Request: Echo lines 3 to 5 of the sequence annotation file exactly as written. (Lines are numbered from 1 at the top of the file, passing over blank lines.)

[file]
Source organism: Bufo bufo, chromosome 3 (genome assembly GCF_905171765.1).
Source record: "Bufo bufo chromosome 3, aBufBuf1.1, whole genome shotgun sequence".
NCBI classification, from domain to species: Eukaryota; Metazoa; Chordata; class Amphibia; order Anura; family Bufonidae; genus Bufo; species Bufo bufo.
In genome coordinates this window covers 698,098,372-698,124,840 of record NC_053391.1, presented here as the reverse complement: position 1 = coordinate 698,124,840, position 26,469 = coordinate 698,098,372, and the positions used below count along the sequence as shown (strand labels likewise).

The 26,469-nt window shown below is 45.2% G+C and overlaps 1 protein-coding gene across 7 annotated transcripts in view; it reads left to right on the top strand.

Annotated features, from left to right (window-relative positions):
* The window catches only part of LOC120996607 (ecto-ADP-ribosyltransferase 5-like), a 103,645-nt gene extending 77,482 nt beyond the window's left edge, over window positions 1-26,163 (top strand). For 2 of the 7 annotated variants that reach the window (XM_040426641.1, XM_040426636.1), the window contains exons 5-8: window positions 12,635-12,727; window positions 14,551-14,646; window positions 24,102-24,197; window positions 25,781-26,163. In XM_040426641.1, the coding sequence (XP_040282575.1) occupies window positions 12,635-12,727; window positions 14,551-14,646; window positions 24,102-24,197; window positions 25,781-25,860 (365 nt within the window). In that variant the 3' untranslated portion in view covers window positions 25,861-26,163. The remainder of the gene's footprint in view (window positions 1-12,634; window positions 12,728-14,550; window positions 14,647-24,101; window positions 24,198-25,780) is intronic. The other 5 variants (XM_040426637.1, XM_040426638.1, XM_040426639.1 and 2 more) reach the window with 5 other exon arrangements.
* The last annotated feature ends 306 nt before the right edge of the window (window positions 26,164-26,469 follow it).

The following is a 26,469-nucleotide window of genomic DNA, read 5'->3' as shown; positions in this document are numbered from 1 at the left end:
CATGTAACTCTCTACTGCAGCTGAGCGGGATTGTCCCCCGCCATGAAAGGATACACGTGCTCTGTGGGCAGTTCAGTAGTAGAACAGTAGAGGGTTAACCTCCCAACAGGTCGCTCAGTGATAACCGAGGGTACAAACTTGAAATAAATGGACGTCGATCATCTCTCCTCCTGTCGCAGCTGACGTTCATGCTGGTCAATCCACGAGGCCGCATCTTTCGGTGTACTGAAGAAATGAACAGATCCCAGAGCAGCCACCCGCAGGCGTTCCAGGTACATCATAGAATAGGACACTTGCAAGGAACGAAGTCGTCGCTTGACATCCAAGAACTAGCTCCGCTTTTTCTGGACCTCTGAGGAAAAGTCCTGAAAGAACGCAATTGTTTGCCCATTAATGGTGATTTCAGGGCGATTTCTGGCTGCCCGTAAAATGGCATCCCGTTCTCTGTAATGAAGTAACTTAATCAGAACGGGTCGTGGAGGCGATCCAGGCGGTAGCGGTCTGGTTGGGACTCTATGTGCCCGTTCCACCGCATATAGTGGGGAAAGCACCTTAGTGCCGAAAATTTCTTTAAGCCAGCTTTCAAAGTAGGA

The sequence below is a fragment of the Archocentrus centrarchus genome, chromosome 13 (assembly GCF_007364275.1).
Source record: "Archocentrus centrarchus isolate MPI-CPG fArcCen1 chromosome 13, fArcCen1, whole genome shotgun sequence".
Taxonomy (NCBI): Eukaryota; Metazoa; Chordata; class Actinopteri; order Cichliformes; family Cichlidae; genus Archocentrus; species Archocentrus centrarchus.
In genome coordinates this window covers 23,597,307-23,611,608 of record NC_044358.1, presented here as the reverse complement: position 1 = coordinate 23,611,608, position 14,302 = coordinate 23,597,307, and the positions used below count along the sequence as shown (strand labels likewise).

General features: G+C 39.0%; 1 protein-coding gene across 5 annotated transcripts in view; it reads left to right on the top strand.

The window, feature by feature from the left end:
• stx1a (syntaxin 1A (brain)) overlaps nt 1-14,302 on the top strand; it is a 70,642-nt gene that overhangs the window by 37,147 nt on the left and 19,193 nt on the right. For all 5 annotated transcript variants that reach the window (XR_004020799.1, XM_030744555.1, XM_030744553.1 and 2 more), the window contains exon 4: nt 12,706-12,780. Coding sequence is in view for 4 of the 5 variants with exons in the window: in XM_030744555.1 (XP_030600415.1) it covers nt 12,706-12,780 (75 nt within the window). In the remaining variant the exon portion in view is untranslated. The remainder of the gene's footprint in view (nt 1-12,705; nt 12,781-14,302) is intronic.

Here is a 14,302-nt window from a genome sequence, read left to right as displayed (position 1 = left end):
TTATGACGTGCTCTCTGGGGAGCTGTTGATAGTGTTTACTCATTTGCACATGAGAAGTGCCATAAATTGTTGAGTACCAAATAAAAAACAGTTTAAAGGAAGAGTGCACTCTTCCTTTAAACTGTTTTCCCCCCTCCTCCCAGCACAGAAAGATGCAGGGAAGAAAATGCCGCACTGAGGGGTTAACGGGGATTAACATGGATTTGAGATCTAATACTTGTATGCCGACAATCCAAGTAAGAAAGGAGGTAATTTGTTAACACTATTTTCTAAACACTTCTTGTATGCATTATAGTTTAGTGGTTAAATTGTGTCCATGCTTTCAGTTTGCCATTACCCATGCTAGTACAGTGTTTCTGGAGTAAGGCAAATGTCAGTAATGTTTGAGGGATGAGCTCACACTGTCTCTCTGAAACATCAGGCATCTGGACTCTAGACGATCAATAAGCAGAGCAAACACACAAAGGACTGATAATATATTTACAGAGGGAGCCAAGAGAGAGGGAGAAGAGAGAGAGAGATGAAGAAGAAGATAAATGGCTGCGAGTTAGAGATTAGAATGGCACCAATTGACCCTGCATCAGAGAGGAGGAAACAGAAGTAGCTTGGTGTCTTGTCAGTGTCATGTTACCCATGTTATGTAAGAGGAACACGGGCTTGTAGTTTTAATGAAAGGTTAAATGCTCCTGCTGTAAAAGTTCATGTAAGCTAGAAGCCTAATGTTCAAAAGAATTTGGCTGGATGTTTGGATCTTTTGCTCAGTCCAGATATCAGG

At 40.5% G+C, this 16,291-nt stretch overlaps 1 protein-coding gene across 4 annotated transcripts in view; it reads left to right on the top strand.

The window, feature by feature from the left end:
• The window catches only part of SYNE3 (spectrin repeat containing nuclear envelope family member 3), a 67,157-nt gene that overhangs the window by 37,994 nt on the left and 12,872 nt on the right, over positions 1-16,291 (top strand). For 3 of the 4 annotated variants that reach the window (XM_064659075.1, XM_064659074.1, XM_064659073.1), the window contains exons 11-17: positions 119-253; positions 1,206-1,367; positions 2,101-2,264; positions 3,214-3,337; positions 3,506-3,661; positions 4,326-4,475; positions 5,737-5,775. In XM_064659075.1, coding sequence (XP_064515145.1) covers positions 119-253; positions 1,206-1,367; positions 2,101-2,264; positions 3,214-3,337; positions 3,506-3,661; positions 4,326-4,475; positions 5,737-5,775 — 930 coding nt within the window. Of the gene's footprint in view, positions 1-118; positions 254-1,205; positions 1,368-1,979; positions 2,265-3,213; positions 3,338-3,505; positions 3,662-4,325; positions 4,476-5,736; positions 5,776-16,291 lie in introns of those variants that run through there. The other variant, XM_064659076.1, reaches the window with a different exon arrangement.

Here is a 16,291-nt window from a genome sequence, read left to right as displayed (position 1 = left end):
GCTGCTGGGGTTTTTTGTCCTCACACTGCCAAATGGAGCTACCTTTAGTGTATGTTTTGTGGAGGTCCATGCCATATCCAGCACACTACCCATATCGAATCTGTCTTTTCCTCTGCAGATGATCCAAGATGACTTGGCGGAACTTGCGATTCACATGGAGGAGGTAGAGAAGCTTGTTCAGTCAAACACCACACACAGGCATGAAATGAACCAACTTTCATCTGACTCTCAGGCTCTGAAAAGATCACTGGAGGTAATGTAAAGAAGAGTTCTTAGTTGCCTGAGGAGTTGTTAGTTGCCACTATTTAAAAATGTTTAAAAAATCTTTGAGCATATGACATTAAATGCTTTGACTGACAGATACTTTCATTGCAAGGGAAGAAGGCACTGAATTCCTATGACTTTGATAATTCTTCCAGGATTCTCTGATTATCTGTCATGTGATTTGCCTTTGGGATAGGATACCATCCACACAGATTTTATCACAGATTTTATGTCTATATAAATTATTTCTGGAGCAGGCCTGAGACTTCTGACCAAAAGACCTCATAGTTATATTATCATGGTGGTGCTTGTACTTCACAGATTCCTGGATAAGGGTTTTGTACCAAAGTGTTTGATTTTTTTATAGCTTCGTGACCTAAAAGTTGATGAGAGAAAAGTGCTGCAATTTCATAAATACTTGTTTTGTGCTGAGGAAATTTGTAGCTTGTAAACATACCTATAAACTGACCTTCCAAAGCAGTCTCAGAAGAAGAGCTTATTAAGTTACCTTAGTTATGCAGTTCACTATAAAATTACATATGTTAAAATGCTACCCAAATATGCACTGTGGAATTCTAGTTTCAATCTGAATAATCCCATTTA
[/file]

NCBI classification, from domain to species: Eukaryota; Metazoa; Chordata; class Amphibia; order Anura; family Bufonidae; genus Bufo; species Bufo bufo.
In genome coordinates this window covers 698,098,372-698,124,840 of record NC_053391.1, presented here as the reverse complement: position 1 = coordinate 698,124,840, position 26,469 = coordinate 698,098,372, and the positions used below count along the sequence as shown (strand labels likewise).

The 26,469-nt window shown below is 45.2% G+C and overlaps 1 protein-coding gene across 7 annotated transcripts in view; it reads left to right on the top strand.